SQF getting ready to recover the array.
Thursday was an awesome day! I love working on the deck. For the whole day our group was responsible for the deployment and recovery of everything put into the water. This included all of the CTD/niskin rosette casts, the productivity array, and optical instrument casts. The day started at 11:30pm (the night before)! Our first cast was at midnight and it included 3 different optical instruments plus a small CTD that were attached to the same metal cage. The optical instruments included a LISST (Laser In Situ Scattering Transmissometry), AC9, and ACplus. These are active optical instruments which means that they analyze the optical properties of the water using laser and light rays opposed to using light from the sun. This is why we can do the cast in the middle of the night. We also deployed a productivity array which contained bottles of sea water spiked with the radio isotope 14C and other bottles spiked with tritiated leucine (an amino acid with the radio isotope 3H). These bottles were placed on a line at different depths and then put into the water at sunrise and then floated around attached to buoys and an Argos transmitter. At sunset we tracked down the array and hauled it back on deck. The samples were then analyzed to determine the rate of CO2 uptake (primary productivity) using the 14C label and also the rate of protein synthesis /bacterial productivity using the tritiated leucine label.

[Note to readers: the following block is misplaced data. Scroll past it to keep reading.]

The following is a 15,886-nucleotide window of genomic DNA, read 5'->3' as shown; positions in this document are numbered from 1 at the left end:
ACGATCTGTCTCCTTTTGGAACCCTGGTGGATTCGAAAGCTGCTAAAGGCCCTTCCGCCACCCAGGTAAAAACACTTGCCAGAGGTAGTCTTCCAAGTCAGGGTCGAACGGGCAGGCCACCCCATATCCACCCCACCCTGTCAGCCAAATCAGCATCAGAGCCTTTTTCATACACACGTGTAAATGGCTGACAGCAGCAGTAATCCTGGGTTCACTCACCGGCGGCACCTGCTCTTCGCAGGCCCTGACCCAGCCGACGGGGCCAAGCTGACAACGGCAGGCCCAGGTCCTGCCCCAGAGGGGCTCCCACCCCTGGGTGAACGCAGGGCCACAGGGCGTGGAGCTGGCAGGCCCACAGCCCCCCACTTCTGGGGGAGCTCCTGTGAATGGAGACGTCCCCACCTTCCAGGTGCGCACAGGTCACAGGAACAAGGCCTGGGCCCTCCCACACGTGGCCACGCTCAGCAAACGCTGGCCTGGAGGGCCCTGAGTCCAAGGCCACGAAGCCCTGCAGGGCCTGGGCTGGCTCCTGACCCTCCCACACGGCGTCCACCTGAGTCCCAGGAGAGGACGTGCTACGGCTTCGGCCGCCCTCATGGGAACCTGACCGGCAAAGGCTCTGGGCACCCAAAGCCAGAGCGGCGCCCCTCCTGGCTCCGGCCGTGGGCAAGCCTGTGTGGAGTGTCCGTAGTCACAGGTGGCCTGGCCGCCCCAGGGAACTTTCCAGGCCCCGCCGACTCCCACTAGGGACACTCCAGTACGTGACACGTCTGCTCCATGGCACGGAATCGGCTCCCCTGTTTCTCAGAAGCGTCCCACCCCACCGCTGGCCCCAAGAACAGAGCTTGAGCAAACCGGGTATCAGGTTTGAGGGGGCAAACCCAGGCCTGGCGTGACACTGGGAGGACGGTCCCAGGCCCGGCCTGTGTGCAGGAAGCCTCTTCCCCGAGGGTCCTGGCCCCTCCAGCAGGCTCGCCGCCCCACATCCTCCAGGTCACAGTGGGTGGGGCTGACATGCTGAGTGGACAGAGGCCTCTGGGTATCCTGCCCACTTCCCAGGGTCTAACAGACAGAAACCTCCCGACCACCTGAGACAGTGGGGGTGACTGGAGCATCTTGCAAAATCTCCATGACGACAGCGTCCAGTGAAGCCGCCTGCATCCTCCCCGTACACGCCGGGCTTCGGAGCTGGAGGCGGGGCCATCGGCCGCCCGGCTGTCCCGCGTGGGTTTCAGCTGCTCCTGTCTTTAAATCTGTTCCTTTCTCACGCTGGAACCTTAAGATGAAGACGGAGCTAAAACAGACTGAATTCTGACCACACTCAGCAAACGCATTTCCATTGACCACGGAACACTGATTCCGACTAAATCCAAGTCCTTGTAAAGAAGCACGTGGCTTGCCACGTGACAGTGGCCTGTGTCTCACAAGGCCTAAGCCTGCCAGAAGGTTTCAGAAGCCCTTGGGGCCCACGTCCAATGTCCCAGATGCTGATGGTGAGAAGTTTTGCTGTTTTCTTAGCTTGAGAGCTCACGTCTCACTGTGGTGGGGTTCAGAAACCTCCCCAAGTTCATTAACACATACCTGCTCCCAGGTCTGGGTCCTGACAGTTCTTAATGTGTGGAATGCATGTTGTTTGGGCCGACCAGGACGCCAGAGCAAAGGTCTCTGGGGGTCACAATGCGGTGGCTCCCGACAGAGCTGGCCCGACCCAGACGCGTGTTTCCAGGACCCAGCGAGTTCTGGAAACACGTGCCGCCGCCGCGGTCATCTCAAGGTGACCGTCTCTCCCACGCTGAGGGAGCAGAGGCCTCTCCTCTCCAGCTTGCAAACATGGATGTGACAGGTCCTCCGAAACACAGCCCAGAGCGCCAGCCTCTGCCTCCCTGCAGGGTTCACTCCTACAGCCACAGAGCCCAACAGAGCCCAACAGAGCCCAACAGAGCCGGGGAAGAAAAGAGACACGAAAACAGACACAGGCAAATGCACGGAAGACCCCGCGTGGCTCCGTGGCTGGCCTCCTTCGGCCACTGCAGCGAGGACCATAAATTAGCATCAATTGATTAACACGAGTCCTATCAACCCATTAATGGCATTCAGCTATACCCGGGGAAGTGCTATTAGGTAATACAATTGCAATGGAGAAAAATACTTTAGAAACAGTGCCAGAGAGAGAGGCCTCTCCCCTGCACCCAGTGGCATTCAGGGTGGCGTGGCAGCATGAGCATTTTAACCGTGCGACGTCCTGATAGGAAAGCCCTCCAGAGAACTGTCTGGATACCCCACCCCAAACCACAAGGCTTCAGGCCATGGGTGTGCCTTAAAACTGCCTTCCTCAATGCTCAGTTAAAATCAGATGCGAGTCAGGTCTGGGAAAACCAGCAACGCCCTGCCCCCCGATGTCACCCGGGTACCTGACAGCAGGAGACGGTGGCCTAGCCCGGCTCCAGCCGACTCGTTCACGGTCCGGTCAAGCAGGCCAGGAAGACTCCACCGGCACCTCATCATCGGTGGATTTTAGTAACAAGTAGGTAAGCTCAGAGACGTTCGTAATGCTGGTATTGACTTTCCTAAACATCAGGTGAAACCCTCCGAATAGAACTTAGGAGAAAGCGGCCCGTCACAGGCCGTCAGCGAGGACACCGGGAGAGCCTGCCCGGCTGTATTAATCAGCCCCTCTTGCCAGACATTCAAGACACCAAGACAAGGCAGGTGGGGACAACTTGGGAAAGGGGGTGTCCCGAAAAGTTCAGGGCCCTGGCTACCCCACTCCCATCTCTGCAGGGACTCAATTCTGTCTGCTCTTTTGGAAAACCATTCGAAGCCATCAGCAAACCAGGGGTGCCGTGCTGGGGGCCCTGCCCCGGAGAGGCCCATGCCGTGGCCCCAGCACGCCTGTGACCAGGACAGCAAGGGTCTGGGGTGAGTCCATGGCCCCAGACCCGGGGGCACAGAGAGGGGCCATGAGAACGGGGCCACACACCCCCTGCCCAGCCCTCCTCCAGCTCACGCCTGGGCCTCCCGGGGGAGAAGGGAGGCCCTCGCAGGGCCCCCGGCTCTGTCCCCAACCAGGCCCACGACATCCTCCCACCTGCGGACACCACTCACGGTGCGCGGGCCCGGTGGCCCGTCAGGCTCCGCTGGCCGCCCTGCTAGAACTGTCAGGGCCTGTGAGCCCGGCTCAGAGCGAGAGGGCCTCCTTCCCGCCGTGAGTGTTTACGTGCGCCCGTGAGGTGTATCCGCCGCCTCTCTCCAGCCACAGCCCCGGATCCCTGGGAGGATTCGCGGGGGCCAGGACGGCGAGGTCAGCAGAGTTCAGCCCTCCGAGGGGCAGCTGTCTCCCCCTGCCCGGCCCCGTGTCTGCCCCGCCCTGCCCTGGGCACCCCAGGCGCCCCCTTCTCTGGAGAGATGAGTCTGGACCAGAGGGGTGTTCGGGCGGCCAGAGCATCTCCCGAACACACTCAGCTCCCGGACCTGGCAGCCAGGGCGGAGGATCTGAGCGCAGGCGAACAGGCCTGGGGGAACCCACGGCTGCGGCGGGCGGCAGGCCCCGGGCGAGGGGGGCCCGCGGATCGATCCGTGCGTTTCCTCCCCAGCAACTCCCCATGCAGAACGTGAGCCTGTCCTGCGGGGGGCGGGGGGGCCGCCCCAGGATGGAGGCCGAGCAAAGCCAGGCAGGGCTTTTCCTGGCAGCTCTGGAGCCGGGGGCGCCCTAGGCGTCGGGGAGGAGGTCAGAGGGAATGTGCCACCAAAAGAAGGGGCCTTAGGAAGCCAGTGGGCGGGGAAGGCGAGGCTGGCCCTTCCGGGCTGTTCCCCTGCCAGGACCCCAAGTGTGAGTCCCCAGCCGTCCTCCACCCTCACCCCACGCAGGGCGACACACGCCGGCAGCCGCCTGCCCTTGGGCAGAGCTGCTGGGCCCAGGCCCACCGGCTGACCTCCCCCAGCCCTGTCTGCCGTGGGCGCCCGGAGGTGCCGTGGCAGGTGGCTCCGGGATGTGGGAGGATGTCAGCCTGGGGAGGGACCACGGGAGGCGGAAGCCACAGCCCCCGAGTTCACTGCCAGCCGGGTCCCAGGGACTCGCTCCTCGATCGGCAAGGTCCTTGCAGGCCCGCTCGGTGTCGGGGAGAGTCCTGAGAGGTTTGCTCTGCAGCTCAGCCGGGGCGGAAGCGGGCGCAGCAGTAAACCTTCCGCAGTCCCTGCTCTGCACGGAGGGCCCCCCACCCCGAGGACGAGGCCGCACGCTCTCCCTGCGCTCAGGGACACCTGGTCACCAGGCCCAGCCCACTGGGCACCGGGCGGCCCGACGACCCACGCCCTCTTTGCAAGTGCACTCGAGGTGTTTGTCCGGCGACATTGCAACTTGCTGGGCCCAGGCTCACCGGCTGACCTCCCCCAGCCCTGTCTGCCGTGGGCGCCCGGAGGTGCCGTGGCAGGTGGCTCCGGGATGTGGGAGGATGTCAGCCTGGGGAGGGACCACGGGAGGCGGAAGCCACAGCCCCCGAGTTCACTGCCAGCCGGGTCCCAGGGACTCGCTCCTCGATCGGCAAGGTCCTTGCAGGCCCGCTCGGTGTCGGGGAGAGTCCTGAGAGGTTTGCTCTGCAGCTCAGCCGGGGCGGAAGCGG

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Sarah Q. Foster
Sarah is a 2nd year Ph.D. student in the Fulweiler Lab. This blog documents her experience taking a summer course "Microbial Oceanography: From genome to biome" at C-MORE at the University of Hawai'i at Manoa.